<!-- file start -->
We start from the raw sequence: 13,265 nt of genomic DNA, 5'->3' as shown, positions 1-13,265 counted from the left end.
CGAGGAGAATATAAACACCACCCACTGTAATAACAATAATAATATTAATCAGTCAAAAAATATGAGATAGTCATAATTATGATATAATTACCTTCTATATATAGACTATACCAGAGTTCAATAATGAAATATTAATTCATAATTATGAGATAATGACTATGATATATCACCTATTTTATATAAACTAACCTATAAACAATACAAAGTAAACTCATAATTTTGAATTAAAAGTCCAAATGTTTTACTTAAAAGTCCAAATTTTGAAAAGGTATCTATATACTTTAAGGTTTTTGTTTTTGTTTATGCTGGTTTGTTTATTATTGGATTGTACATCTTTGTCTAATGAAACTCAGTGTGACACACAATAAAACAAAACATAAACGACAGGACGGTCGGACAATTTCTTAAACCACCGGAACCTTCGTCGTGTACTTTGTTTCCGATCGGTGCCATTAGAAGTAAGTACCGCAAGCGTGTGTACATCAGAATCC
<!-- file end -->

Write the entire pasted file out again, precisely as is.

We start from the raw sequence: 13,265 nt of genomic DNA, 5'->3' as shown, positions 1-13,265 counted from the left end.
CGAGGAGAATATAAACACCACCCACTGTAATAACAATAATAATATTAATCAGTCAAAAAATATGAGATAGTCATAATTATGATATAATTACCTTCTATATATAGACTATACCAGAGTTCAATAATGAAATATTAATTCATAATTATGAGATAATGACTATGATATATCACCTATTTTATATAAACTAACCTATAAACAATACAAAGTAAACTCATAATTTTGAATTAAAAGTCCAAATGTTTTACTTAAAAGTCCAAATTTTGAAAAGGTATCTATATACTTTAAGGTTTTTGTTTTTGTTTATGCTGGTTTGTTTATTATTGGATTGTACATCTTTGTCTAATGAAACTCAGTGTGACACACAATAAAACAAAACATAAACGACAGGACGGTCGGACAATTTCTTAAACCACCGGAACCTTCGTCGTGTACTTTGTTTCCGATCGGTGCCATTAGAAGTAAGTACCGCAAGCGTGTGTACATCAGAATCC